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Giving Energy Efficiency a Fair Shake

From promoting better lighting solutions to identifying and reducing system losses, much can be done to improve energy efficiency.

Irrespective of one’s political point of view, almost everyone agrees that energy efficiency is one of the easiest and most cost-effective ways to reduce any impact humans are having on the climate, clean the air we breathe, improve the competitiveness of our businesses and reduce energy costs for consumers. Yet, energy efficiency seems to get all the bad breaks. Is it the Rodney Dangerfield of energy options or are we not hearing the whole story?

Energy efficiency’s plight may have begun in the mid-1980’s when compact florescent lights (CFLs) hit the market with retail prices in the range of US$25-35. Even as they improved, CFLs in the 1990’s were still big, bulky, had low light output and inconsistent performance. Nearly 30 years after being introduced, CFLs are finally meeting price and efficiency expectations with energy usage now in the range of 75% less than incandescent bulbs. It will take some time to win folks over, but not everyone has learned this lesson. Some conservationists are upset over a recently announced deferral of the new lighting efficiency standards for a small subset of all light bulbs—specialty decorative lighting. A better option than mandating another less than perfect solution might be to allow competitive pressure among specialty bulb makers advance market options to the point where CFLs or the next-generation light emitting diode (LED) bulbs become the consumer choice and not a mandate.

Misjudgments have left energy efficiency with the short end of the stick in at least one other major instance. Notably, while the tax code is routinely updated to include multi-year tax incentives for renewable energy resources, there are no long-term efficiency incentives; and, at the end of 2017, the remaining tax incentives for homeowner efficiency improvements, new home construction and deductions for commercial buildings expired. The Alliance to Save Energy is calling on Congress to modernize the incentives with updated efficiency thresholds and higher incentives reflecting today's market and performance capabilities. Such a move would acknowledge a fairly well agreed up fact—that buildings use 75% of U.S. electricity and account for 40% of U.S. overall energy use. In addition, the Alliance has testified that energy efficiency is the largest economic sector in the clean energy economy and supports more than 2.3 million jobs.

Is anything going right for energy efficiency? Well, being responsible for 2.3 million jobs and a major economic stake in the growing clean energy market are not chicken feed. Moreover, according to a recent report from Navigant Research, annual energy efficiency spending in North America is expected to reach nearly US$11.3 billion by 2028, indicating this market will continue to grow at a compound annual rate of 4.6% over the next 10 years. In addition, Navigant believes smart energy efficiency players will increasingly add new ingredients in their customer solutions, including energy storage, distributed resources, and, of course, increasingly powerful digital energy management technology. Plus, a growing number of seasoned energy efficiency companies are upping their game with high-quality program financing and administration offerings that are attractive to utilities and other program administrators. Such offerings, which put a new spin on an old game, help offset tight pricing margins, market saturation of energy efficiency technologies in some sectors, and lingering regulatory inconsistency.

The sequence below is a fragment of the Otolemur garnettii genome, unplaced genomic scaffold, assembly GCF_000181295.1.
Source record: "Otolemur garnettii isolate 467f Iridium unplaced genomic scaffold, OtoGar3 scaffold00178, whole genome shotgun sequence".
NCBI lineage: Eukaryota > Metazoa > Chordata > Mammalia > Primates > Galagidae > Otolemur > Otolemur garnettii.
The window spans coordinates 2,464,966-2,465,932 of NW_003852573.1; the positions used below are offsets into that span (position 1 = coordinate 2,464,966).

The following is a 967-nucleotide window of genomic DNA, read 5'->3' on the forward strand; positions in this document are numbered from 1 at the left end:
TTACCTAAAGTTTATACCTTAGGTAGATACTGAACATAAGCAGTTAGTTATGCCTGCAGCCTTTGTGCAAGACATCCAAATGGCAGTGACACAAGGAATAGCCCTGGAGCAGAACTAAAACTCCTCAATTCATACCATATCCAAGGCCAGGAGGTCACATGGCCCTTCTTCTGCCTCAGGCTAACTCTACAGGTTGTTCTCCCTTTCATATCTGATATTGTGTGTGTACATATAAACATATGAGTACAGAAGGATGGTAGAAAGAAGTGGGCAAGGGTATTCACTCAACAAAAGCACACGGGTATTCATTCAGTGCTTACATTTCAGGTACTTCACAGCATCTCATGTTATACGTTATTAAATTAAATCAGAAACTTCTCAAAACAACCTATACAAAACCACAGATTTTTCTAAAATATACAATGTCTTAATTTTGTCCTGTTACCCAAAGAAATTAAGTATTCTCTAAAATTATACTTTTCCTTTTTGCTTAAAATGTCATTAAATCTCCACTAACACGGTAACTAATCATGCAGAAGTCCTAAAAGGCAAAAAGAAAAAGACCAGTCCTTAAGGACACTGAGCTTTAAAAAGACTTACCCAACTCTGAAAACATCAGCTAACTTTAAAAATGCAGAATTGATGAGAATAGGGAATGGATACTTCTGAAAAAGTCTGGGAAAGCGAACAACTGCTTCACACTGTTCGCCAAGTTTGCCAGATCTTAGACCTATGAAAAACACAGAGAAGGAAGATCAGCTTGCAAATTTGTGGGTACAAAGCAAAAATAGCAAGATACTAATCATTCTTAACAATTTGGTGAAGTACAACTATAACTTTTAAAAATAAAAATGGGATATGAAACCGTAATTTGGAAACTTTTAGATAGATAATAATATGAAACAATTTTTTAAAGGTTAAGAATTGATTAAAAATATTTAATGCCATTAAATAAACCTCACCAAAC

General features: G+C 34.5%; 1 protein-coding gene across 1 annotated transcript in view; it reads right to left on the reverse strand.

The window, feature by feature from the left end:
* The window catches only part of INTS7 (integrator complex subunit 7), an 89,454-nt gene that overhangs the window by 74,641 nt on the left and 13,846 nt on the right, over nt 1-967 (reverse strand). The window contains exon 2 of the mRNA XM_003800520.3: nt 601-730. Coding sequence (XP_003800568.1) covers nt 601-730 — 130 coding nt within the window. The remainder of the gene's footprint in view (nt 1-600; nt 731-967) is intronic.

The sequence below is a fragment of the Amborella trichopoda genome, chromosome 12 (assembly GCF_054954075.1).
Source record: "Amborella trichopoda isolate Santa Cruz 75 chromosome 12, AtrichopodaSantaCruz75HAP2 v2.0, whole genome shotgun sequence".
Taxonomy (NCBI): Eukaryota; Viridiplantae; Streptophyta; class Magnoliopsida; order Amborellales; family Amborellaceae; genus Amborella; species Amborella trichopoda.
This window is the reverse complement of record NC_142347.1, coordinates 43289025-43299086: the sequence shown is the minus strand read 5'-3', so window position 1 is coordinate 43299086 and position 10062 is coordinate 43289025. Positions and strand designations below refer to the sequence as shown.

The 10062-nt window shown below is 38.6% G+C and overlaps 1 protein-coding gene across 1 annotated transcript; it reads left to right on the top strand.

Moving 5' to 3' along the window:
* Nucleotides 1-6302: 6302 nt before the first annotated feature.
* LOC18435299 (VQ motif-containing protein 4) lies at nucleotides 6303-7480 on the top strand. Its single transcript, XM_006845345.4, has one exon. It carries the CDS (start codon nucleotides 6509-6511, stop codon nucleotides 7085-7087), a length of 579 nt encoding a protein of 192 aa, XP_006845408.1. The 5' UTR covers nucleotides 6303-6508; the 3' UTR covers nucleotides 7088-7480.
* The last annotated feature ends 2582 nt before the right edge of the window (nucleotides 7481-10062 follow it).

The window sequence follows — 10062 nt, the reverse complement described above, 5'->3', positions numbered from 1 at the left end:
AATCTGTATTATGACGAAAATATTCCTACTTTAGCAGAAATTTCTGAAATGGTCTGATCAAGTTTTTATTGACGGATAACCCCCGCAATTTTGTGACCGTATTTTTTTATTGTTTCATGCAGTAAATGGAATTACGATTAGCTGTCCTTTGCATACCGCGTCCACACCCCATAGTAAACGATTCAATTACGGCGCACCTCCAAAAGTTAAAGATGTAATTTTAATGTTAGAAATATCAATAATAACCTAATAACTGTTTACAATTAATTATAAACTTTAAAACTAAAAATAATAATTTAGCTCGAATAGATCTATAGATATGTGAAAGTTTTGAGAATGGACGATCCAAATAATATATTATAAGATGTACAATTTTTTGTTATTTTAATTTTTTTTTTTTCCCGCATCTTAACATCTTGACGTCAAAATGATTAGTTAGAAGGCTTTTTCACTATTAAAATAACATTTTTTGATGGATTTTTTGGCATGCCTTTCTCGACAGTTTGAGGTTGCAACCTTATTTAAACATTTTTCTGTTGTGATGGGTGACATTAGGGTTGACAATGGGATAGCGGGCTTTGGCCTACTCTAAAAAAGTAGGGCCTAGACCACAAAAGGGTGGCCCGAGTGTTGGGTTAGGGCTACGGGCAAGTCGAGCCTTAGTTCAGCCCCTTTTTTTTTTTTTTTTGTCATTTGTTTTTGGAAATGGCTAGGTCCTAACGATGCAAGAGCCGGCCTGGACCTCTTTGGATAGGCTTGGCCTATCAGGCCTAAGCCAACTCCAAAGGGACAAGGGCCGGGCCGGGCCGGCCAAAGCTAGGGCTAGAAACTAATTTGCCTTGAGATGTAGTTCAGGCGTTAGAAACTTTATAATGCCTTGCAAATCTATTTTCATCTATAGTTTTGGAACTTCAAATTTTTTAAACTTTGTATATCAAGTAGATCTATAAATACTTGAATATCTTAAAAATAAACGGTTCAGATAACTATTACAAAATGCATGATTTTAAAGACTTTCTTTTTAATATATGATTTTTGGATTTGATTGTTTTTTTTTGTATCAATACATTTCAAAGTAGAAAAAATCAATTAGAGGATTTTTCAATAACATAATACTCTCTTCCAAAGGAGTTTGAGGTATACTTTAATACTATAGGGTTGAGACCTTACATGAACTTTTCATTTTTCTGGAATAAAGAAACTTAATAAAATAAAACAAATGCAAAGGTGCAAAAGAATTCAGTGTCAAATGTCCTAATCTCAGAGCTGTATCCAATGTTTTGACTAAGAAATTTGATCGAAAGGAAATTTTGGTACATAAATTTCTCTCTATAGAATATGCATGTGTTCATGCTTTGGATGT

No one is more aware that aspects of the energy efficiency market need a continuing infusion of new ideas and solutions than the U.S. department of energy (DOE). Just head to the Office of Energy Efficiency and Renewable Energy website any day to read about energy efficiency research for manufacturing and other industries, leading residential and commercial innovations including loose film insulation advancements, electric heat pump water heaters, improved refrigeration compressors, better windows and more. The Energy Department’s Advanced Research Projects Agency-Energy (ARPA-E) extends beyond  energy efficiency by covering game-changing energy technologies of all types that are typically too preliminary for private-sector investment. ARPA-E gets into such areas as data-driven grid management research, medium-voltage electricity power management and more.

The renewed attention to and research regarding energy efficiency is a poignant reminder that there is much more we can do in this area. From promoting (not forcing) better lighting solutions for our customers, providing energy efficiency guidance such as the Updated Energy Savers Guide available for a small cost from the DOE, exploring new company-sponsored efficiency program offerings and even making sure our own houses are in order by putting some extra effort into identifying and reducing system losses, we are making a difference for our customers and the environment. That’s what we call a fair shake!

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